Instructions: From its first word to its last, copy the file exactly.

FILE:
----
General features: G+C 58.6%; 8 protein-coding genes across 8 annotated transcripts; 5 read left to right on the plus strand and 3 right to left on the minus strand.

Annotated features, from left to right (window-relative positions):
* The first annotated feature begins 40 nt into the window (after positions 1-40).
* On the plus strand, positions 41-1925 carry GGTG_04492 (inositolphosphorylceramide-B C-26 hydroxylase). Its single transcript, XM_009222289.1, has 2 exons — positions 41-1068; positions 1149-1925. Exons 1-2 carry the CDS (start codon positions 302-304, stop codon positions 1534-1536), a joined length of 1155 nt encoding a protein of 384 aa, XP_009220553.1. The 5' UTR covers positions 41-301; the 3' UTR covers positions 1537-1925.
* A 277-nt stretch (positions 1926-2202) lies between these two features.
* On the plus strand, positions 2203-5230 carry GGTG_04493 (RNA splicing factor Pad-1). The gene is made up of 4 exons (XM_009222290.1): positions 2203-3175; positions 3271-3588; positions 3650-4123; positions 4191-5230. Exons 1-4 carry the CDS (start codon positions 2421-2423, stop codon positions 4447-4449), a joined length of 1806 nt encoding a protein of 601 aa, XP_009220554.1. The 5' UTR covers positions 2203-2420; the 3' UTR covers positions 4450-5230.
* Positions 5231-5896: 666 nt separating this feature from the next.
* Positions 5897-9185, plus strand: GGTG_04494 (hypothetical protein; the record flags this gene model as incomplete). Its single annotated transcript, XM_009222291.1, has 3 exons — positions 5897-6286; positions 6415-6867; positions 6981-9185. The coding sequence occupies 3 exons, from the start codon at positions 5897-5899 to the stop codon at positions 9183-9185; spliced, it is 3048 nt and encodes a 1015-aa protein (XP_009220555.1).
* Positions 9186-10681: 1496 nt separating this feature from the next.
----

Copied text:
General features: G+C 58.6%; 8 protein-coding genes across 8 annotated transcripts; 5 read left to right on the plus strand and 3 right to left on the minus strand.

Annotated features, from left to right (window-relative positions):
* The first annotated feature begins 40 nt into the window (after positions 1-40).
* On the plus strand, positions 41-1925 carry GGTG_04492 (inositolphosphorylceramide-B C-26 hydroxylase). Its single transcript, XM_009222289.1, has 2 exons — positions 41-1068; positions 1149-1925. Exons 1-2 carry the CDS (start codon positions 302-304, stop codon positions 1534-1536), a joined length of 1155 nt encoding a protein of 384 aa, XP_009220553.1. The 5' UTR covers positions 41-301; the 3' UTR covers positions 1537-1925.
* A 277-nt stretch (positions 1926-2202) lies between these two features.
* On the plus strand, positions 2203-5230 carry GGTG_04493 (RNA splicing factor Pad-1). The gene is made up of 4 exons (XM_009222290.1): positions 2203-3175; positions 3271-3588; positions 3650-4123; positions 4191-5230. Exons 1-4 carry the CDS (start codon positions 2421-2423, stop codon positions 4447-4449), a joined length of 1806 nt encoding a protein of 601 aa, XP_009220554.1. The 5' UTR covers positions 2203-2420; the 3' UTR covers positions 4450-5230.
* Positions 5231-5896: 666 nt separating this feature from the next.
* Positions 5897-9185, plus strand: GGTG_04494 (hypothetical protein; the record flags this gene model as incomplete). Its single annotated transcript, XM_009222291.1, has 3 exons — positions 5897-6286; positions 6415-6867; positions 6981-9185. The coding sequence occupies 3 exons, from the start codon at positions 5897-5899 to the stop codon at positions 9183-9185; spliced, it is 3048 nt and encodes a 1015-aa protein (XP_009220555.1).
* Positions 9186-10681: 1496 nt separating this feature from the next.